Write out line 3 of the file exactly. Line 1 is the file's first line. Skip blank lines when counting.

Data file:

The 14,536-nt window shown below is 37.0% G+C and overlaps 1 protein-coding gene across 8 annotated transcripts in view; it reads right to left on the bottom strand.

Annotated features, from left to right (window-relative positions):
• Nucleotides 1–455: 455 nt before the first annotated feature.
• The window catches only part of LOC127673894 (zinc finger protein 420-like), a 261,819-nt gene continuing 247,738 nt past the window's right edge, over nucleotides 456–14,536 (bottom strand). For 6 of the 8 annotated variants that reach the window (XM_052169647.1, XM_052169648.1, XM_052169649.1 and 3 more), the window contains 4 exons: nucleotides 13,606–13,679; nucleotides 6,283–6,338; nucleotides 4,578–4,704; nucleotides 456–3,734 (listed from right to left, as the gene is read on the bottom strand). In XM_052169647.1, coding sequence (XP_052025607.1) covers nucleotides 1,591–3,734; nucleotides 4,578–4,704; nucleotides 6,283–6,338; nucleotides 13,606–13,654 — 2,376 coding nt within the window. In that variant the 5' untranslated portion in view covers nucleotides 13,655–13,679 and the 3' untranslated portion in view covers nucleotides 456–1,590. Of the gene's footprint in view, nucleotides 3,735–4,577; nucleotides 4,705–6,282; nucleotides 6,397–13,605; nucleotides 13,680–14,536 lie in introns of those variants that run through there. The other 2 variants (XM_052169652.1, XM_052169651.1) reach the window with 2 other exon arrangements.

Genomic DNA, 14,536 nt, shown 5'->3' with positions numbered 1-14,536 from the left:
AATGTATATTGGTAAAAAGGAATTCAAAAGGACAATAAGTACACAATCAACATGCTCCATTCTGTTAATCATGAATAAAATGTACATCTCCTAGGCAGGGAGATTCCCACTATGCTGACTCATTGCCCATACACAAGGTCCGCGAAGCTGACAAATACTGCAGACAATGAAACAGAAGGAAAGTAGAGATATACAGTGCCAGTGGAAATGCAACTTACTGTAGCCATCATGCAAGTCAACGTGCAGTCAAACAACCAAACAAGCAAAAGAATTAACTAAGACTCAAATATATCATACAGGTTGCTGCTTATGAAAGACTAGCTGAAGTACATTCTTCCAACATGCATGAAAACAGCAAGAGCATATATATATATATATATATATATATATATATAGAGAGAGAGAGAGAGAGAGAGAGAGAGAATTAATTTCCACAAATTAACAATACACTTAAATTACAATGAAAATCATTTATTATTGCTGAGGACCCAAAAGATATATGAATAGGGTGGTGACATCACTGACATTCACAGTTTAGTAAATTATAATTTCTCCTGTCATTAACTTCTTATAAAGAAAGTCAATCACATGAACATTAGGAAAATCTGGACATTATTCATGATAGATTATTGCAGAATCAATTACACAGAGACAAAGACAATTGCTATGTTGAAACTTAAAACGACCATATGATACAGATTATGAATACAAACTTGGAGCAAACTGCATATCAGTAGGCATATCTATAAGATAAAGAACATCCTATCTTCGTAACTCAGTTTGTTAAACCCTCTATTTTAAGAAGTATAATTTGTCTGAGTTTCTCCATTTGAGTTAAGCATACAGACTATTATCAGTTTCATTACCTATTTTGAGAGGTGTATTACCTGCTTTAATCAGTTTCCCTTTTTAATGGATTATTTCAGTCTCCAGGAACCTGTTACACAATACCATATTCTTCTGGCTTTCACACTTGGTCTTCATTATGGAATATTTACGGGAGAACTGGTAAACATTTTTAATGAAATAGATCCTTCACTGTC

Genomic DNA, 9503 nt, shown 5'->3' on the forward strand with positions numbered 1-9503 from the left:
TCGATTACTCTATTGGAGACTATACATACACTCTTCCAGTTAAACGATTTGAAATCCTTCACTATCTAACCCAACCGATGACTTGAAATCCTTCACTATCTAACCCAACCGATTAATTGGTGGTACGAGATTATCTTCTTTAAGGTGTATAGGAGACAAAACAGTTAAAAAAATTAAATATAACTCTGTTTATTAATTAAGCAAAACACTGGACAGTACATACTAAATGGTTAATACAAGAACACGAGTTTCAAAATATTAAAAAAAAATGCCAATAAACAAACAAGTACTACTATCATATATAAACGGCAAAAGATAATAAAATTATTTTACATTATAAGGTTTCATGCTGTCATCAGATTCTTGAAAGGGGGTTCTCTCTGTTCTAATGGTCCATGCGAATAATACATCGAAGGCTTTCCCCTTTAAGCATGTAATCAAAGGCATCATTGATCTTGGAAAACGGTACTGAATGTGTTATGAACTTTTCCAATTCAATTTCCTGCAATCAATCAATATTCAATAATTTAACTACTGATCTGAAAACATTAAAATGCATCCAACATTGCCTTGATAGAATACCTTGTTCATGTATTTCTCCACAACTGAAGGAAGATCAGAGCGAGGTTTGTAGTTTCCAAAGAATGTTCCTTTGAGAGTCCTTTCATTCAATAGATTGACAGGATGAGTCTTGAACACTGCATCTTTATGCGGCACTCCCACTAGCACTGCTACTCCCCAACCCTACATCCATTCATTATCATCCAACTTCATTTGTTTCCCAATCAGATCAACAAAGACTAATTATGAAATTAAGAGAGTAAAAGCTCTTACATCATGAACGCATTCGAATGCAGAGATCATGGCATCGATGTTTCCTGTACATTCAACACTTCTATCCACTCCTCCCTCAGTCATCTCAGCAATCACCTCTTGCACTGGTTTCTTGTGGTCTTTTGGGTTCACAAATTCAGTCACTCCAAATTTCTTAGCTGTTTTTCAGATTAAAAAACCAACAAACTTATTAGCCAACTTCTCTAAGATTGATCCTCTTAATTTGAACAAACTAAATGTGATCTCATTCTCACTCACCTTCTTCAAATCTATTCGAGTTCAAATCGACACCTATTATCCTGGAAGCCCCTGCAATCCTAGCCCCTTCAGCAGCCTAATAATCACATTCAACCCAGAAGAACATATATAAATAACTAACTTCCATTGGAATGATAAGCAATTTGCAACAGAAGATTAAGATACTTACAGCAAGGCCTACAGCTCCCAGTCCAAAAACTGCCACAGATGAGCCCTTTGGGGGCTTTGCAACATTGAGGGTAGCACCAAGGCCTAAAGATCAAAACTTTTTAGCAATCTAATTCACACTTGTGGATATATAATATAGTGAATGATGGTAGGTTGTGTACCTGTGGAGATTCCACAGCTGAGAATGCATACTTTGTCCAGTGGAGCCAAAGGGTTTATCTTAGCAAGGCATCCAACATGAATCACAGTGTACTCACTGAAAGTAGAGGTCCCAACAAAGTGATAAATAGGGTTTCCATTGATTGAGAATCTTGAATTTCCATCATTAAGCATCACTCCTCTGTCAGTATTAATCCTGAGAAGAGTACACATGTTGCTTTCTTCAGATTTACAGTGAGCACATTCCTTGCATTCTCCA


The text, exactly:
• Nucleotides 1–455: 455 nt before the first annotated feature.